Dr. Patricia Farrell on Medika Life

Climate Change Raises the Danger of Violence Toward Women

No one needs to be told that tempers flare with rising temperatures or that climate change is having a major effect on women and girls in terms of violence, and research is showing it.

Our climate is changing at a never-before-seen rate. Homes are disappearing into the ocean, island nations may vanish altogether, and even the New York City subway system is under siege by the rivers around Manhattan. Temperatures are soaring, weather is unpredictable, and drought threatens foodstuffs. We are now in charted territory on our home planet. And one of the most serious, overlooked, and untenable changes is the state of women and girls in this ever-changing world.

The people of the world, especially women and girls, are experiencing lives they never knew before with an uncertain future ahead of them through it all, despite efforts to manage or reverse climate change. Where once we saw important social improvements, climate change has created a sea change that will resist movement and may turn the clock back on too many people’s lives.

One of the many repercussions of climate change on society is the potential for greater violence against women. Several studies have already identified the connection between climate change and the interaction between the two aspects.

People frequently leave their homes and migrate as a result of natural disasters brought on by climate change, such as hurricanes, floods, and droughts. In these situations, women suffer from displacement disproportionately and they are more likely to be the victims of violence, exploitation, and abuse. According to a UN study, gender-based violence, such as sexual assault against women, might rise as a result of displacement.

And climate change may have an impact on the heavily reliant agriculture systems in rural communities. Studies show that when a woman’s source of income is threatened or removed, it is one factor that may make her more vulnerable and leave her open to violence. According to the United Nations Development Programme (UNDP), it is then that the economic consequences of climate change could result in a rise in violence against women.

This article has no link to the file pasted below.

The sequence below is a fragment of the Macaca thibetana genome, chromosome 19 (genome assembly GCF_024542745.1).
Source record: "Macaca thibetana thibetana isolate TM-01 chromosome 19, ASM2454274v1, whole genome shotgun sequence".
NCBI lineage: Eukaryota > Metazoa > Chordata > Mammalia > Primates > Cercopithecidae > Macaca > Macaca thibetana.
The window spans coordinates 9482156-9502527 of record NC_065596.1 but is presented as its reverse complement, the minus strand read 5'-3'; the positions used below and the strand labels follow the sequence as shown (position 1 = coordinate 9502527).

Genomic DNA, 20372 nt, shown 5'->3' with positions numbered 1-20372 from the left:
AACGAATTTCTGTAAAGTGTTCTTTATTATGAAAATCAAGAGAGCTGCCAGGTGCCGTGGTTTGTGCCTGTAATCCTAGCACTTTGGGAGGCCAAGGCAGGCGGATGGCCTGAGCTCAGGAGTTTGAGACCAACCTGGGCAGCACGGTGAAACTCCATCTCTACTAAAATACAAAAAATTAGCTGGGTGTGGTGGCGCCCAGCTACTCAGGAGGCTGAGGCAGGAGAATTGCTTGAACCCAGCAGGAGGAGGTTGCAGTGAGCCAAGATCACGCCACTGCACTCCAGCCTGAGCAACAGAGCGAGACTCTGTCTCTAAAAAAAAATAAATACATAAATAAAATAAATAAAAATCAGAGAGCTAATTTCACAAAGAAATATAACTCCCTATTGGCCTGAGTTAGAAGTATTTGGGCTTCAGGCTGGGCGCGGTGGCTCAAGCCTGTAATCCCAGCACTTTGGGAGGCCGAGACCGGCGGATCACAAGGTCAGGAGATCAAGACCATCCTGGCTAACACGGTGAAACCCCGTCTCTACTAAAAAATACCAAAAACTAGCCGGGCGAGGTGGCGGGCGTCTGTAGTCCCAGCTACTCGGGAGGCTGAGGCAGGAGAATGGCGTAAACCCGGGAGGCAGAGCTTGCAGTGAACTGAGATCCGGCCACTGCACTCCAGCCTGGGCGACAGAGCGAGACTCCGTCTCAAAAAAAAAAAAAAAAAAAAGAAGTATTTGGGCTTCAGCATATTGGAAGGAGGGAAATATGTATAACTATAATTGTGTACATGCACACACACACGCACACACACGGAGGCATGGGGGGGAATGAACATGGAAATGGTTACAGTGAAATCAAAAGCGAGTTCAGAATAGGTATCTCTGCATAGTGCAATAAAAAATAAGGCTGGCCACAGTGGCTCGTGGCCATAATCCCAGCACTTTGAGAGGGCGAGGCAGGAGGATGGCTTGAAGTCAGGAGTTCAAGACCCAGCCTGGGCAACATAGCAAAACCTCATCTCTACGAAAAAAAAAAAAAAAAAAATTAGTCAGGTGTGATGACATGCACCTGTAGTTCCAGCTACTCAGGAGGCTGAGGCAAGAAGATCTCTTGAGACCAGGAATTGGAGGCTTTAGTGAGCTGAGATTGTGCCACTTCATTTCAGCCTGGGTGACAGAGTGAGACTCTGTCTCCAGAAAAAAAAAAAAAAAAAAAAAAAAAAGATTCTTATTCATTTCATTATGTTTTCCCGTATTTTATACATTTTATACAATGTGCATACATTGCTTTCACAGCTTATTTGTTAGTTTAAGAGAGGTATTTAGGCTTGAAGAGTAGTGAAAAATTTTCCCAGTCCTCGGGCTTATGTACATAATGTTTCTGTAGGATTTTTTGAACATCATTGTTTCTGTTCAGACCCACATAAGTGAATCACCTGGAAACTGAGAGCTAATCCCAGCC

Social repercussions from climate change could include the breakdown of social networks and societal cohesion. Such disruptions increase the risk of violence against women. According to the Women’s Environment and Development Organization, women’s access to safety nets during climate-related crises is essential for their well-being.

Insightful information about how climate change raises the risk of violence against women is essential to acknowledge and tackle these issues in order to advance gender equality, protect women’s rights, and boost resilience in the face of climate change.

Climate change may have a disproportionately negative impact on the mental health of women and girls, which makes them more vulnerable to violence.

Natural disasters, displacement, and resource shortages that are linked to climate change can cause psychological distress and trauma among women and girls. According to the Women’s Refugee Commission, women and girls are particularly vulnerable to violence after climate-related disasters, including sexual assault.

Extreme weather events and environmental degradation brought on by climate change might lead to or aggravate existing mental health issues in women and girls. They might be less able to defend themselves from harm and to seek help as a result of these disorders, which include despair and anxietyThe Lancet Countdown on Health and Climate Change has extensive research on how climate change affects mental health.